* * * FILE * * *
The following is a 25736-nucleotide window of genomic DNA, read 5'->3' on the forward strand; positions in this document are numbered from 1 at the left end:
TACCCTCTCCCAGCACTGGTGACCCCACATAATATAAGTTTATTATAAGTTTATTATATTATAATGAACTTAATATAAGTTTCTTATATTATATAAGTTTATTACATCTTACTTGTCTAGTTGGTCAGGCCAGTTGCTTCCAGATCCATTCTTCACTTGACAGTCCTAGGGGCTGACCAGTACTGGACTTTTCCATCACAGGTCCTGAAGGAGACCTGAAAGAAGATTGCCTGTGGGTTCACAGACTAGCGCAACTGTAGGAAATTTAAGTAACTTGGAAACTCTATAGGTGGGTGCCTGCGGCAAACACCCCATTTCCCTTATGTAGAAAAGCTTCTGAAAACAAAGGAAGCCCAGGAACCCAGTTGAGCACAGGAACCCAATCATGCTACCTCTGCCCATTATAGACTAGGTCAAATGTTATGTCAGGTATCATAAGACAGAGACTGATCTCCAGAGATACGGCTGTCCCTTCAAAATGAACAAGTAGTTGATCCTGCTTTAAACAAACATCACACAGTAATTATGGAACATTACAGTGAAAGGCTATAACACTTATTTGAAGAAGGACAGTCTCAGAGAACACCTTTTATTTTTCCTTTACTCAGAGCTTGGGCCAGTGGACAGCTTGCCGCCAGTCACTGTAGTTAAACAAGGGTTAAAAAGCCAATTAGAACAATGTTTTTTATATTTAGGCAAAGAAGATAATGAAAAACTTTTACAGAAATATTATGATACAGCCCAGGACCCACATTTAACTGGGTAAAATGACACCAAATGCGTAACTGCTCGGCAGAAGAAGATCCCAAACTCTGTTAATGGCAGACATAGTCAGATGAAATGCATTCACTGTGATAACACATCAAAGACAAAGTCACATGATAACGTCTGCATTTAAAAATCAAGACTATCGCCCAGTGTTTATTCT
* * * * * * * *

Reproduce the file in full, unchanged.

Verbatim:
The following is a 25736-nucleotide window of genomic DNA, read 5'->3' on the forward strand; positions in this document are numbered from 1 at the left end:
TACCCTCTCCCAGCACTGGTGACCCCACATAATATAAGTTTATTATAAGTTTATTATATTATAATGAACTTAATATAAGTTTCTTATATTATATAAGTTTATTACATCTTACTTGTCTAGTTGGTCAGGCCAGTTGCTTCCAGATCCATTCTTCACTTGACAGTCCTAGGGGCTGACCAGTACTGGACTTTTCCATCACAGGTCCTGAAGGAGACCTGAAAGAAGATTGCCTGTGGGTTCACAGACTAGCGCAACTGTAGGAAATTTAAGTAACTTGGAAACTCTATAGGTGGGTGCCTGCGGCAAACACCCCATTTCCCTTATGTAGAAAAGCTTCTGAAAACAAAGGAAGCCCAGGAACCCAGTTGAGCACAGGAACCCAATCATGCTACCTCTGCCCATTATAGACTAGGTCAAATGTTATGTCAGGTATCATAAGACAGAGACTGATCTCCAGAGATACGGCTGTCCCTTCAAAATGAACAAGTAGTTGATCCTGCTTTAAACAAACATCACACAGTAATTATGGAACATTACAGTGAAAGGCTATAACACTTATTTGAAGAAGGACAGTCTCAGAGAACACCTTTTATTTTTCCTTTACTCAGAGCTTGGGCCAGTGGACAGCTTGCCGCCAGTCACTGTAGTTAAACAAGGGTTAAAAAGCCAATTAGAACAATGTTTTTTATATTTAGGCAAAGAAGATAATGAAAAACTTTTACAGAAATATTATGATACAGCCCAGGACCCACATTTAACTGGGTAAAATGACACCAAATGCGTAACTGCTCGGCAGAAGAAGATCCCAAACTCTGTTAATGGCAGACATAGTCAGATGAAATGCATTCACTGTGATAACACATCAAAGACAAAGTCACATGATAACGTCTGCATTTAAAAATCAAGACTATCGCCCAGTGTTTATTCT